Students in our classrooms are highly variable in the way they learn and interact in learning environments. Many of our students love the power of images and video to learn. With this in mind, we will investigate the question: How do you make your pictures speak a thousand words?
Here are five ideas:
1. Google Drawings
I love Google Drawings, yet I believe it is the most underutilized Google App with the most potential. Students can use Google Drawings to label images, create graphic organizers, mind maps, etc.
David Garcia came up with a very cool idea. Why not create a Google Drawing and use it as an interactive worksheet? David designed a math activity, where students can make a copy of the drawing and use the image of a protractor to measure and draw angles.
2. Explain Everything with Explain Everything
A good friend of mine teaches a unit on genetics. He found that students can fill out a worksheet, but often struggle with explaining why they wrote what they wrote. He decided to have his students take a picture of his genetics worksheet and import it into the Explain Everything App on iPads.
Students would record their voices and write on the image of the worksheet. When they were finished, they would send it to their teacher. Now he was to see and hear his student thought process.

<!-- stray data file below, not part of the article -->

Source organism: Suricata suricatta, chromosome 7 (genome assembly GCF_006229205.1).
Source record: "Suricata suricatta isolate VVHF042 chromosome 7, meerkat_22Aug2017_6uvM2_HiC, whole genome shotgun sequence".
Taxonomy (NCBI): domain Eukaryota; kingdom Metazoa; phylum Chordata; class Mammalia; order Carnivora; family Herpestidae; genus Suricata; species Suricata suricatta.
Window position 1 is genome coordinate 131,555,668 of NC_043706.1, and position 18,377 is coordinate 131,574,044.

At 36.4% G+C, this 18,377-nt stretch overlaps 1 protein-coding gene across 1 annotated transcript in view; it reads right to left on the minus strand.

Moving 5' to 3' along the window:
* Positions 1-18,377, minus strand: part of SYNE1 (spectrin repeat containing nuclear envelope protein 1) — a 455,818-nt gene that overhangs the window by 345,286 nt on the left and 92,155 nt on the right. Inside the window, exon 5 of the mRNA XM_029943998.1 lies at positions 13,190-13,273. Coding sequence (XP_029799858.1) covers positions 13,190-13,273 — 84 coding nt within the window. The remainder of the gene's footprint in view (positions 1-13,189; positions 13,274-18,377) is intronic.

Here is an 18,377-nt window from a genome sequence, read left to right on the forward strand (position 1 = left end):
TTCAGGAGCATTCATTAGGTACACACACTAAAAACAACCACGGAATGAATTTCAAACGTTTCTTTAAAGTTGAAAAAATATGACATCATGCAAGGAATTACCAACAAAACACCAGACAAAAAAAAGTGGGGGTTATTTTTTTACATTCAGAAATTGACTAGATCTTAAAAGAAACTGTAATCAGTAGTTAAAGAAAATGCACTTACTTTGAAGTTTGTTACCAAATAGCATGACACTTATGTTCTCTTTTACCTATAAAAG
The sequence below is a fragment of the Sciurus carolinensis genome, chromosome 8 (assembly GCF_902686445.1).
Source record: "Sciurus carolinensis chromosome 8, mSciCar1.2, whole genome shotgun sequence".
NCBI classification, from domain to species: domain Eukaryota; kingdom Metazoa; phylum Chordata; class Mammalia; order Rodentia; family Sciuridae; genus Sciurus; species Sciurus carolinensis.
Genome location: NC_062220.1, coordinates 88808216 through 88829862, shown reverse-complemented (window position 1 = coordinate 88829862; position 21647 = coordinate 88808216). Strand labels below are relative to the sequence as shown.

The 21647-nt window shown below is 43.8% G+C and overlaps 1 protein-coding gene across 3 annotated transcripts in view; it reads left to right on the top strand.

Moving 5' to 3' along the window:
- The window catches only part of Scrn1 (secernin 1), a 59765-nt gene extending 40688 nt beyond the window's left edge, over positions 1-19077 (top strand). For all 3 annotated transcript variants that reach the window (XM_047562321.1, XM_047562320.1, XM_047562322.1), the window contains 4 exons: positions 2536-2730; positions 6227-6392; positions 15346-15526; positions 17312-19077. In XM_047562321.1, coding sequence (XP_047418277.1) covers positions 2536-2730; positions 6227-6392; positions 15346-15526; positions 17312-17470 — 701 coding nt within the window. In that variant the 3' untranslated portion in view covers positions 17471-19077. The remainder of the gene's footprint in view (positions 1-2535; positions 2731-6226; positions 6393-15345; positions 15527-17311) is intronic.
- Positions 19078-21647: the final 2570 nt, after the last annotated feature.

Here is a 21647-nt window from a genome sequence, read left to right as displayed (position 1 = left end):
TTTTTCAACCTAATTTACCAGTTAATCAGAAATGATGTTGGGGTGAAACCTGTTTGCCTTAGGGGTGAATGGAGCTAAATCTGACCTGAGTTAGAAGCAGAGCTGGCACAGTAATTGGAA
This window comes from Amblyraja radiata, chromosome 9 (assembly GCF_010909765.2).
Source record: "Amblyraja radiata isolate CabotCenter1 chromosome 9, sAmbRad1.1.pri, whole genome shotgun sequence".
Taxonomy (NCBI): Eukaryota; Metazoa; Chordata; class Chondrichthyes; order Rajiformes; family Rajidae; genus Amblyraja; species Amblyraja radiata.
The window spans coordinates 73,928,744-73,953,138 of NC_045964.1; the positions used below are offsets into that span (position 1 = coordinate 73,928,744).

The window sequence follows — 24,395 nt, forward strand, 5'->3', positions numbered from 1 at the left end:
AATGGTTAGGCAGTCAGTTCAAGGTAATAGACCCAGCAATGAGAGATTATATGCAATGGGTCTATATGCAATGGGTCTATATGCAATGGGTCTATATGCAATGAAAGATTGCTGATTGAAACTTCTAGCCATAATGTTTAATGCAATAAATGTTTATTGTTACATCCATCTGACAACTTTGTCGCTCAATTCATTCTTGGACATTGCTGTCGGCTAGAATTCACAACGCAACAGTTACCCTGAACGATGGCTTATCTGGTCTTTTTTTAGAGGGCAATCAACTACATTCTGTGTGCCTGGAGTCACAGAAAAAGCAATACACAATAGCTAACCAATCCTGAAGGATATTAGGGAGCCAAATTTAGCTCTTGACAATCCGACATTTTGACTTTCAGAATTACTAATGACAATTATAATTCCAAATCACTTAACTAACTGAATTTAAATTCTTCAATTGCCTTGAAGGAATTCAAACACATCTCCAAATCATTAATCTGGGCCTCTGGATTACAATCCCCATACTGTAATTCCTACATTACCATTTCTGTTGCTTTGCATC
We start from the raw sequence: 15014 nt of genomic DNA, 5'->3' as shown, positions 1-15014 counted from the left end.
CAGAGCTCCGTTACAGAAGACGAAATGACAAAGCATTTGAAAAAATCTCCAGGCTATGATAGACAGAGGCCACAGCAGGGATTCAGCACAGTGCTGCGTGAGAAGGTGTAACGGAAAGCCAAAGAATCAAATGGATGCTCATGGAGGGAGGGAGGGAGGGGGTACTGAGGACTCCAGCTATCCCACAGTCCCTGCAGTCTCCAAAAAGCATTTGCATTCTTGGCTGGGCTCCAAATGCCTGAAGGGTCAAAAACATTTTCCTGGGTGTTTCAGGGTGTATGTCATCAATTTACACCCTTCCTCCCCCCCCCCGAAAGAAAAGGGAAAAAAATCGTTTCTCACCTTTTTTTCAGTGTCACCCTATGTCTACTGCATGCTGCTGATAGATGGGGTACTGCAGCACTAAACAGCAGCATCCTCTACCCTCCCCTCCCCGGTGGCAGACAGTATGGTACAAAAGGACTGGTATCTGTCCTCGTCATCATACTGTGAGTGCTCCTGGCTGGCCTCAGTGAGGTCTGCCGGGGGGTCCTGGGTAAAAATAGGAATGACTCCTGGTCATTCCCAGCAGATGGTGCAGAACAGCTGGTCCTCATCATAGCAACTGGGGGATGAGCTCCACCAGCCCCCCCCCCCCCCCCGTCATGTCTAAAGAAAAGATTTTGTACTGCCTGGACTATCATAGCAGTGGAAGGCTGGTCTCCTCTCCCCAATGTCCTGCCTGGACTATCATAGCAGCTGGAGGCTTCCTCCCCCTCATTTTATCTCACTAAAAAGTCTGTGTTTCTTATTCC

3. Address Frequently Asked Questions with Screencasting
Every classroom contains students who need a little extra help, have frequently asked questions, or need the ability to rewind and listen to content again. Screencasting offers a great solution to address these questions or offer brief tutorials for students.
I enjoy using a free website called Screencastomatic to create brief videos for students. Not only does it offer the option to publish to YouTube or Screencastomatic, the recording places a yellow halo around your cursor to make it easier to track. If you are a Chromebook school, there are other tools like Screencastify or Snagit.
4. The Problem with Homework
Kim Meldrum found that many of her students did not complete homework assignments because they did not understand the assignment and / or had no help. In fact, a recent survey by EdWeek found that 46.5% of parents struggle with understanding how to help their child complete their homework. Kim came up with a great solution, record a brief screencast to describe the assignment and uploaded it to her YouTube channel. She found other videos to add to the channel to help elaborate on concepts.
5. Where are you Posting?
Whether you are flipping your classroom or creating brief tutorials, where you post your videos makes all of the difference! How can you make video presentations accessible to students who are deaf (without spending hours trying to come up with a transcript)? If you publish your video to YouTube, you can use the automatic Closed Captioning feature!
Regardless of the device or tools you use, there are many other ways to make your pictures speak a thousand words. I just listed a few! In fact, I developed an entire framework to leverage the power of images and videos. Check this out below: